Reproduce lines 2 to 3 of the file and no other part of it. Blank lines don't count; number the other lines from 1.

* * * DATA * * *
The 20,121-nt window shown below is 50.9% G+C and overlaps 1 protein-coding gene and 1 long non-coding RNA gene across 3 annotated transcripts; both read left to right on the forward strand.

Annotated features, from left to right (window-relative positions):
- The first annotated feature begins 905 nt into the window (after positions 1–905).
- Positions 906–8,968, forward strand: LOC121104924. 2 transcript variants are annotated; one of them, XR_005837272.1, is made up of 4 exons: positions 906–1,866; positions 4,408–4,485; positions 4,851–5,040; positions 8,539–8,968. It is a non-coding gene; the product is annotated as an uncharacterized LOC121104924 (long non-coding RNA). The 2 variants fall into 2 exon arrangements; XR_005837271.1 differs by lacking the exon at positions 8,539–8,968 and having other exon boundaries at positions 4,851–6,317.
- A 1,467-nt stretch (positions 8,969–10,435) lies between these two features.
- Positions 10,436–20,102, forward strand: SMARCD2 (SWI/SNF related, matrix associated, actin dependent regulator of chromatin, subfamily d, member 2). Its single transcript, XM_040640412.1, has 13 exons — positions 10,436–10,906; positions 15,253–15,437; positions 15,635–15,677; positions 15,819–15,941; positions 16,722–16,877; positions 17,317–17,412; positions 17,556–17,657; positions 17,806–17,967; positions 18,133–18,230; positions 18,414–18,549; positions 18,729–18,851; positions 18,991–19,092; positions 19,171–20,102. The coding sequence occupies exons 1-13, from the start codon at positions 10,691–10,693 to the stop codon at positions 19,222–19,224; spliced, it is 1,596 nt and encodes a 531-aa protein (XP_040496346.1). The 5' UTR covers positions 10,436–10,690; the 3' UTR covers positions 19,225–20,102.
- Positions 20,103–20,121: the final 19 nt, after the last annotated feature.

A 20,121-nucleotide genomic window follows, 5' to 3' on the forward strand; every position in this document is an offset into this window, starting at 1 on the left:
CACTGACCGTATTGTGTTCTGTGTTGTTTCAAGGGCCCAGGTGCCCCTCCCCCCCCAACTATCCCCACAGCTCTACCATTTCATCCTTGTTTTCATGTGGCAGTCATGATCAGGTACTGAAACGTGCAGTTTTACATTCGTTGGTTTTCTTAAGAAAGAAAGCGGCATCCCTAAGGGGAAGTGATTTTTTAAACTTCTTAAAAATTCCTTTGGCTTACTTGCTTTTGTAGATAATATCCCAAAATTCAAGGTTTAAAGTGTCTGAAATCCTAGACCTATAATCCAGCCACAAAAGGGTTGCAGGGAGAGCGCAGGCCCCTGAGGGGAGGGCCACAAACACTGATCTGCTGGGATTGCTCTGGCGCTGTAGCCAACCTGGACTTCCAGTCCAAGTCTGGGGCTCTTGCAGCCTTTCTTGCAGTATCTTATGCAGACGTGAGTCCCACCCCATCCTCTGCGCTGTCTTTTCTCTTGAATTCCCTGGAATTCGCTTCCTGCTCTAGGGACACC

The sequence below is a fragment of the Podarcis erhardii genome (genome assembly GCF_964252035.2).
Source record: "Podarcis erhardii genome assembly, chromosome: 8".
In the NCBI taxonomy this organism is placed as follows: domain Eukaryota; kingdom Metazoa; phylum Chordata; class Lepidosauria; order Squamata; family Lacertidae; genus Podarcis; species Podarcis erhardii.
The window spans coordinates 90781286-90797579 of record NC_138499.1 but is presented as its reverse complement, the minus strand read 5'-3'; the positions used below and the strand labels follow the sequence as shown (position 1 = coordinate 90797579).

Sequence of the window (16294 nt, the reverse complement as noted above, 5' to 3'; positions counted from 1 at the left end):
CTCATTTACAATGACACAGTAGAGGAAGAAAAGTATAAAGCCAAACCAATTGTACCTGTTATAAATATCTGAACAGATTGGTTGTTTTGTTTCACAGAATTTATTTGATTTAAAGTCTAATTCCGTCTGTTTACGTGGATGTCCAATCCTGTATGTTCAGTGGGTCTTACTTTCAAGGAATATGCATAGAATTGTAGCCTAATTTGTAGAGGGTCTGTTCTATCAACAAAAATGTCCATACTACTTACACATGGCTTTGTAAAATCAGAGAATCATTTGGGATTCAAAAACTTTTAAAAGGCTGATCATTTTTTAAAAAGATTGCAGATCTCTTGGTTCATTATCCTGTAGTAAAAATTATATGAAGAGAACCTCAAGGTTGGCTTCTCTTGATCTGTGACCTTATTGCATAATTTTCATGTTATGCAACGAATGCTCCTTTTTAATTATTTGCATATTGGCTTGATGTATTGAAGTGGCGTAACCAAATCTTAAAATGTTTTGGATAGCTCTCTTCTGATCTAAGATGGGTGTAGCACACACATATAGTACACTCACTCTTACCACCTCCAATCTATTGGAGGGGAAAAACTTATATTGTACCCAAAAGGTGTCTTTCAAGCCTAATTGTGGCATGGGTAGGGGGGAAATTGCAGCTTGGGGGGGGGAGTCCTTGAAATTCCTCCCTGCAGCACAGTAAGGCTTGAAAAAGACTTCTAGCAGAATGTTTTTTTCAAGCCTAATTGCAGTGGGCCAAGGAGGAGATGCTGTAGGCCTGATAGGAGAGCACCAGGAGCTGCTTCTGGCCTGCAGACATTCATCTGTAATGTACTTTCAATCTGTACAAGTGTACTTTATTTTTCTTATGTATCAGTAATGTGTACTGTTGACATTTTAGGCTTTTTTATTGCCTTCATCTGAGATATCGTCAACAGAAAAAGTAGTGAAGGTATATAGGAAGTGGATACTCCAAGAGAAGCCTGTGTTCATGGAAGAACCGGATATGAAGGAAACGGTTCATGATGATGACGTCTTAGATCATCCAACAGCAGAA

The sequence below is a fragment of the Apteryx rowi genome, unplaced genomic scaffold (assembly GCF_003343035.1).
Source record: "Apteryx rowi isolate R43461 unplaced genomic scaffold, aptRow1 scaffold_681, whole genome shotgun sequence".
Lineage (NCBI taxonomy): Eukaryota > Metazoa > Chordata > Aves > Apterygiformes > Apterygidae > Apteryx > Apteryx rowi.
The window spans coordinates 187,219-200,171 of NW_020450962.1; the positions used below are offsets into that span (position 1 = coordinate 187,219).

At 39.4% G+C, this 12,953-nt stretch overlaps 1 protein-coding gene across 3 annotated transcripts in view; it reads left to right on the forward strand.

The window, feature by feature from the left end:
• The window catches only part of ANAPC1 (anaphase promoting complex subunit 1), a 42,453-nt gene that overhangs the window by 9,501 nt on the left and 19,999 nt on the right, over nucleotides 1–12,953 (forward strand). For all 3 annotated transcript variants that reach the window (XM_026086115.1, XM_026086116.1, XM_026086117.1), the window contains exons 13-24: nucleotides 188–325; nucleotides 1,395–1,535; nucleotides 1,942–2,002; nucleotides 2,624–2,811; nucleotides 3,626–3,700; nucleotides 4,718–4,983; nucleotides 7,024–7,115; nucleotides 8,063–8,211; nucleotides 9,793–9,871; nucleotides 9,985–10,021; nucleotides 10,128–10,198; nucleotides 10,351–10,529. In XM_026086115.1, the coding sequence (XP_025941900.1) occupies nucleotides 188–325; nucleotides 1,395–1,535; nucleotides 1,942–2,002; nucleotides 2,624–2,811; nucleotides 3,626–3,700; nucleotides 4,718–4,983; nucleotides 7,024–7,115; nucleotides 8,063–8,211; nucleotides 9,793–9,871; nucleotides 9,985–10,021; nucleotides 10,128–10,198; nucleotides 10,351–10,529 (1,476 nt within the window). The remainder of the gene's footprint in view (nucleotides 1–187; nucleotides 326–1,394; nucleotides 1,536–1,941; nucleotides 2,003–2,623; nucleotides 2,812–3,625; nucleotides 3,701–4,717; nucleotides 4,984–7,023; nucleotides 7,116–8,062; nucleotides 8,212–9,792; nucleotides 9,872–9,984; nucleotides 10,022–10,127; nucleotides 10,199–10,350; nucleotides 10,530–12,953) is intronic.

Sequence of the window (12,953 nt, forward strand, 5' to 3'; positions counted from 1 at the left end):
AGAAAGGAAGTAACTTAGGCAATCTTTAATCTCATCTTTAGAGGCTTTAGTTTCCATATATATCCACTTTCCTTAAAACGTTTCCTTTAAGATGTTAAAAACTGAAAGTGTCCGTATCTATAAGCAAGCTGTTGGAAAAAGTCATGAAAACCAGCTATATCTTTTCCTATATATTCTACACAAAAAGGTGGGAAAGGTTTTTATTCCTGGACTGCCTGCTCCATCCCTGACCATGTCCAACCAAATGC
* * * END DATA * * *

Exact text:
Annotated features, from left to right (window-relative positions):
- The first annotated feature begins 905 nt into the window (after positions 1–905).